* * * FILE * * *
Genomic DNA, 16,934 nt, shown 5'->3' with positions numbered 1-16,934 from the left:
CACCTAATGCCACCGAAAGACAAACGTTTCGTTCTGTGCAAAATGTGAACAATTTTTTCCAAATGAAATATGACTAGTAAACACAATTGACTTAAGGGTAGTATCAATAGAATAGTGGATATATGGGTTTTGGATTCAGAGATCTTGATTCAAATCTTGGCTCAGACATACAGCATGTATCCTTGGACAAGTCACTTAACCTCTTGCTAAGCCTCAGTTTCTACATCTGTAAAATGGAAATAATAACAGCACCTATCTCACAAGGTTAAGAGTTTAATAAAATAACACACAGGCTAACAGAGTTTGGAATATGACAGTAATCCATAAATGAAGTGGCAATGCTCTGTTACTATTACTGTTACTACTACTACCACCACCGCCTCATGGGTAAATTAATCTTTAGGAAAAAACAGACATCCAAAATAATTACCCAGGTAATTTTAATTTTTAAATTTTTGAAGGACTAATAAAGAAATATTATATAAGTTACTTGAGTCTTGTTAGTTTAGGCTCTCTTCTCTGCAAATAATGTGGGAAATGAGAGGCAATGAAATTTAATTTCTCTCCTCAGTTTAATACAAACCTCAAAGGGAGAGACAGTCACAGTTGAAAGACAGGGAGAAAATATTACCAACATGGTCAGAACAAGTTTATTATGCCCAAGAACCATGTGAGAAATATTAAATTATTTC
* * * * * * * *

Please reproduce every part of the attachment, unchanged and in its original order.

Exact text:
Genomic DNA, 16,934 nt, shown 5'->3' with positions numbered 1-16,934 from the left:
CACCTAATGCCACCGAAAGACAAACGTTTCGTTCTGTGCAAAATGTGAACAATTTTTTCCAAATGAAATATGACTAGTAAACACAATTGACTTAAGGGTAGTATCAATAGAATAGTGGATATATGGGTTTTGGATTCAGAGATCTTGATTCAAATCTTGGCTCAGACATACAGCATGTATCCTTGGACAAGTCACTTAACCTCTTGCTAAGCCTCAGTTTCTACATCTGTAAAATGGAAATAATAACAGCACCTATCTCACAAGGTTAAGAGTTTAATAAAATAACACACAGGCTAACAGAGTTTGGAATATGACAGTAATCCATAAATGAAGTGGCAATGCTCTGTTACTATTACTGTTACTACTACTACCACCACCGCCTCATGGGTAAATTAATCTTTAGGAAAAAACAGACATCCAAAATAATTACCCAGGTAATTTTAATTTTTAAATTTTTGAAGGACTAATAAAGAAATATTATATAAGTTACTTGAGTCTTGTTAGTTTAGGCTCTCTTCTCTGCAAATAATGTGGGAAATGAGAGGCAATGAAATTTAATTTCTCTCCTCAGTTTAATACAAACCTCAAAGGGAGAGACAGTCACAGTTGAAAGACAGGGAGAAAATATTACCAACATGGTCAGAACAAGTTTATTATGCCCAAGAACCATGTGAGAAATATTAAATTATTTC